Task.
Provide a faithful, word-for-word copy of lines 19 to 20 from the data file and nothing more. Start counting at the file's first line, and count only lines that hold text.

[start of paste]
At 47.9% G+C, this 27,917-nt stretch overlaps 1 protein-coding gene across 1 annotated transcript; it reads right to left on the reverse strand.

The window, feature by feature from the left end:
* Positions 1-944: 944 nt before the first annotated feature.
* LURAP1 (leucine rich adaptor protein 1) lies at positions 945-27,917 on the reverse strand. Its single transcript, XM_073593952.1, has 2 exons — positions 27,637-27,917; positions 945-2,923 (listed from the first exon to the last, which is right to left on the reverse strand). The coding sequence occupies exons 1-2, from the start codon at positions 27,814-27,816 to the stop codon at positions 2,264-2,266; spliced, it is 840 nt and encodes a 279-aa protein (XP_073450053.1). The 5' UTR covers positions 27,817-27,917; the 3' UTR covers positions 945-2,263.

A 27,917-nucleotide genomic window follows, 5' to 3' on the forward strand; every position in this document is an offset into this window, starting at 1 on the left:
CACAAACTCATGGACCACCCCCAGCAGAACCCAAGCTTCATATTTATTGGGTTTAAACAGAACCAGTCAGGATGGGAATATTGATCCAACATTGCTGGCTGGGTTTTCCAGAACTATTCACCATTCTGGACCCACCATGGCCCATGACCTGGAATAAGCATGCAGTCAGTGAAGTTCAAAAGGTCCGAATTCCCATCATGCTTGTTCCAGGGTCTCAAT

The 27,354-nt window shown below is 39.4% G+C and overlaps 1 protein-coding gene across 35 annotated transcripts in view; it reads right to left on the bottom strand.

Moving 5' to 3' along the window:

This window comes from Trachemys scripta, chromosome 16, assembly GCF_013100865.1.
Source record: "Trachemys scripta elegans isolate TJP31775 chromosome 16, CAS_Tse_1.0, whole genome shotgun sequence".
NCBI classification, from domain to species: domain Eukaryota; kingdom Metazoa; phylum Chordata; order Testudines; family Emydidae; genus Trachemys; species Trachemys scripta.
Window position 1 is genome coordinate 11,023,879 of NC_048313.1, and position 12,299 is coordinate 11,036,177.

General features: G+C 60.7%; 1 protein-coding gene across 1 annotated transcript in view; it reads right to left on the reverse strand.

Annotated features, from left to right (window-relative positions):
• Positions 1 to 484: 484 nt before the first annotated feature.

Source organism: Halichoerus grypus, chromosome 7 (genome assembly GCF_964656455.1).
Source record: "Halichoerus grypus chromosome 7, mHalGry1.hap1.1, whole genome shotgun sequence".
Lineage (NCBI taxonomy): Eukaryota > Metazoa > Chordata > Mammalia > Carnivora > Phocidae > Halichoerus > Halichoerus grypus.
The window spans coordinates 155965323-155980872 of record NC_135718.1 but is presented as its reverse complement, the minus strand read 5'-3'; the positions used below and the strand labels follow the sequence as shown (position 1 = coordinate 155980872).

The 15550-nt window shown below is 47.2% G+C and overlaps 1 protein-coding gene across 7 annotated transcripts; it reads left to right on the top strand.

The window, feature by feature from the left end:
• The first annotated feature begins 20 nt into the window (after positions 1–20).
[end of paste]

The window spans coordinates 155965323-155980872 of record NC_135718.1 but is presented as its reverse complement, the minus strand read 5'-3'; the positions used below and the strand labels follow the sequence as shown (position 1 = coordinate 155980872).

The 15550-nt window shown below is 47.2% G+C and overlaps 1 protein-coding gene across 7 annotated transcripts; it reads left to right on the top strand.